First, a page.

So if the computer could not hold the whole image in memory, how did the CRT hold it?
posted by memebake at 2:46 PM on September 2, 2011 [1 favorite]


memebake: The CRT didn't hold an image. The film shutter was open for a long time, and the film recorded whatever showed up on the CRT during that time
posted by hexatron at 2:52 PM on September 2, 2011 [6 favorites]


...and I mis-stated about line-drawing display. Most line drawing could display in real time, some could display in real time on the time-shared terminals that had green-on-black line displays (there were several of these) So you could 'drag a vertex with the mouse' etc.
posted by hexatron at 2:59 PM on September 2, 2011


Circa 1990, I bought a Targa card for, I think, $2300 so that I could have a full video framebuffer, display 24 bits per pixel at roughly 640x485 (if I remember correctly). That was kick-ass stuff, the first ray-tracer I wrote didn't have shading, everything was procedurally textured as one of 4 colors, and if the ray hit it that color got displayed (with a CGA card, color video on a 4.77 MHz IBM PC compatible, for which I'd sprung for the extra 8087 floating point coprocessor). Sure, the VGA card could do 320x240 in 256 colors, but I had to run my full-color images through an additional quantization step. It wasn't 'til I got the Targa card that I realized that filtering textures was a good idea...

Circa 1972, I believe that Hexatron's memory is correct. The "line drawing in real-time" would have been a vector display, often an oscilloscope with X/Y inputs. So you had to stay ahead of that beam and redraw frequently enough that persistence of vision and phosphor made it look like you had a real display. (I didn't start coding until 10 years later, when I thought that 1k of memory and a 6 digit LED display was a bit limiting...).

And, yeah, Ed's a stand-up guy.
posted by straw at 3:07 PM on September 2, 2011 [2 favorites]


Most line drawing could display in real time, some could display in real time on the time-shared terminals that had green-on-black line displays (there were several of these) So you could 'drag a vertex with the mouse' etc.

I remember those, I used a Tek 4014 Storage Tube display back in the day. Oh that brings back memories of that flashing screen. In fact, just the memory of it is giving me a headache.
posted by charlie don't surf at 3:10 PM on September 2, 2011


I wonder how many frames per hour the system they had could render.

Your metric is too low. Think more in terms of frames per day or week.

Not that long ago - ok, it's nearly been twenty years - I enrolled in community college "digital animation" class. My first day in class I get access to some old Macintosh, I think it might have been a then-newfangled IICX or something. The Video Toaster was the hot piece of hardware and software at the time. Avid's non-linear editors were just starting to be truly useful.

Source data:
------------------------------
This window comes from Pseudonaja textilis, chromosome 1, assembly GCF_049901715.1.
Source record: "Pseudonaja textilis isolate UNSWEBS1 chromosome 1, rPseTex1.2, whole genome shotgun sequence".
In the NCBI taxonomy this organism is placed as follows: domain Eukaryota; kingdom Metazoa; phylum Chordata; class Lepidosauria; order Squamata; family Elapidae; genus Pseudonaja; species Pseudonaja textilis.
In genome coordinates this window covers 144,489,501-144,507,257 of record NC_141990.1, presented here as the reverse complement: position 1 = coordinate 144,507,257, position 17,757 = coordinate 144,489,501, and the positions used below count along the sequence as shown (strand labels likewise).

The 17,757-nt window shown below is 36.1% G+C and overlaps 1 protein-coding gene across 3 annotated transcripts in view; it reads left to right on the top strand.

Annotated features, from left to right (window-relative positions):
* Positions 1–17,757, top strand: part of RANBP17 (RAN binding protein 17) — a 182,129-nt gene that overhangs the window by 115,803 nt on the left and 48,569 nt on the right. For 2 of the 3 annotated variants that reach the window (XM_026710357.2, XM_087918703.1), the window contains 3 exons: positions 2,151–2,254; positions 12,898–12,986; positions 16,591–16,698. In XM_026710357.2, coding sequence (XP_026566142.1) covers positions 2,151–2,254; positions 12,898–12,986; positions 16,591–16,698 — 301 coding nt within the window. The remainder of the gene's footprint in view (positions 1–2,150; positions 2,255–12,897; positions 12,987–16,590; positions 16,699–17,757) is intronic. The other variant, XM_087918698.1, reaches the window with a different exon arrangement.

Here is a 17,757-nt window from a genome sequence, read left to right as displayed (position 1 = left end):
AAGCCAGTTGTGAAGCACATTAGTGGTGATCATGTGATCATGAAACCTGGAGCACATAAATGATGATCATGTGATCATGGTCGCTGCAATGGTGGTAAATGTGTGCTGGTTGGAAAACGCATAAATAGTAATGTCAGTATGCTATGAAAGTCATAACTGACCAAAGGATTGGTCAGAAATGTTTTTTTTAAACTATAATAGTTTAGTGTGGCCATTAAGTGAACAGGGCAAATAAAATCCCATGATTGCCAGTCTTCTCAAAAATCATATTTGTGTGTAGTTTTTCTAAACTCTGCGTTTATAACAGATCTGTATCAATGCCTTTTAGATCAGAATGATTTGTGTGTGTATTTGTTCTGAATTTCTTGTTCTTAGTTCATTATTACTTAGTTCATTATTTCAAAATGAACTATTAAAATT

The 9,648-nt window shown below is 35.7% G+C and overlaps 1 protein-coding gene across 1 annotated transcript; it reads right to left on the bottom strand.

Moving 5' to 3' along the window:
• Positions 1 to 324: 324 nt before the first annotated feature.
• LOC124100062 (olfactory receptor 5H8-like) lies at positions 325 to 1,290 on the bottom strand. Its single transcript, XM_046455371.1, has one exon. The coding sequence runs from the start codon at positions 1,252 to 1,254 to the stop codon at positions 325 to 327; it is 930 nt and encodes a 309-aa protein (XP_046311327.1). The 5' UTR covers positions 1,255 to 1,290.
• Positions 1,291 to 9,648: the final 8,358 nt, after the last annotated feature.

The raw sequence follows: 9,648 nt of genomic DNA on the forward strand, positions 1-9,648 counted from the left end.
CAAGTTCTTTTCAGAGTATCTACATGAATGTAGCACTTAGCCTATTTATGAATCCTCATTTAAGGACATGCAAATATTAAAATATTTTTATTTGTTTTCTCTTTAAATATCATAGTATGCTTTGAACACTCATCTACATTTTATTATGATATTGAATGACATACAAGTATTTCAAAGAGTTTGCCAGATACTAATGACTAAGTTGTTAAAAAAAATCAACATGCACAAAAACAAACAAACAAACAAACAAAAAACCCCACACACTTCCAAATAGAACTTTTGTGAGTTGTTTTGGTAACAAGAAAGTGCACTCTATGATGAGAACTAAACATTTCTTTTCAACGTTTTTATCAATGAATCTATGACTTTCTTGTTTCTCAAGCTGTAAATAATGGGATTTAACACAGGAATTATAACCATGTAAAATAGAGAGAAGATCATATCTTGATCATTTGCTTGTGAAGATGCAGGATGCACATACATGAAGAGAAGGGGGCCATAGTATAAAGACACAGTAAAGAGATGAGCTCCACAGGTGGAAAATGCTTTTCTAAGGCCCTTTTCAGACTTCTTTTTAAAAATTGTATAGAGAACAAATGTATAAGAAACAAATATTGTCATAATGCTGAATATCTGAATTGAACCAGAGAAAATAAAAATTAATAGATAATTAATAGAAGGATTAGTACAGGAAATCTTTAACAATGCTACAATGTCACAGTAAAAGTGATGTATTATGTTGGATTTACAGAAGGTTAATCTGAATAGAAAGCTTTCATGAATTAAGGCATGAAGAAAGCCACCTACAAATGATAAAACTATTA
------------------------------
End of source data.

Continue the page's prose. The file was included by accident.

So in the space of a two hour class I sit down with Stratavision, a then higher-end 3D animation program. I figure out key frames, how to animate objects, and I go for my own version of a "Utah Teapot" screentest. Three objects, one light, one background. A sphere, a cone and a cube. Granted those all had high definition textures and one of the objects was a transparent textured glass, but we're talking dead-simple stuff, really.

My teacher is impressed. It's ambitious for a first-timer. So he lets me render it. Projected rendering time for 15-30 seconds of video? 4+ weeks! So we turn down the resolution a little and turn on the "use other networked computers to render" option, and set it to render over a weekend when no one was in the lab. It still took 4+ days on a dozen computers.

It's really easy to forget how much computers have advanced and evolved in such a short period of time. You could take a small box of smartphones and netbooks from today back in time twenty years and you'd have more processing power per second than many professional rendering farms had at the time. The concept of 1000 mhz processor was science fiction. Much less one with multiple cores you could carry in your pocket that ran on a battery for hours and hours. Not to mention a touch screen display, a camera or two, a GPS, an accelerometer chip and a multi-band digital radio.
posted by loquacious at 3:11 PM on September 2, 2011 [6 favorites]


In fairness to old computers, a dual-core 1GHz smartphone processor only runs for 5 seconds every day and has the good sense to turn itself off the rest of the time.
posted by GuyZero at 3:26 PM on September 2, 2011 [1 favorite]


In fairness to old computers..

Let's do the math! I remember going over to see John Whitney Jr's Cray X-MP sometime around 1985. He was complaining that the new animation he was doing for artist Matt Mullican was using too many effects and was taking 40 minutes per frame to render. And that was just basic Phong shaders. That Cray X-MP model has a theoretical max of 400 Mflops. It had no GPU, just a frame buffer. Price for a midrange Cray: ~$10 million not including software and peripherals.

In comparison, the A5 processor in the iPad 2 has been rated at up to 665 Mflops. But the GPU alone (if I read this right) looks like it runs about 4.8 Gflops! It can render in realtime, at speeds over 30fps, scenes that are far more complex than what the Cray took 40 minutes per frame to render.
posted by charlie don't surf at 3:43 PM on September 2, 2011 [4 favorites]


But come on... the Cray X-MP looks perfect as a wonderful seating unit in any modernist home.
posted by GuyZero at 3:49 PM on September 2, 2011 [2 favorites]


GuyZero, people are pitching the iPad as a design element too... See, for example, this comment from today's Batmobile thread...
posted by straw at 3:55 PM on September 2, 2011


Hexatron wrote:(Mrs Hexatron) had her hand kissed in the continental manner (that is, preceded by heels clicked and a bow) by Bezier. Yes, that Bezier.

Yes indeed! He was a charming gentleman, very continental. He showed us a huge plotter of some kind. Utah was so beautiful, but full of Mormons so we had to move back east because we had little kids.
posted by mermayd at 4:06 PM on September 2, 2011 [2 favorites]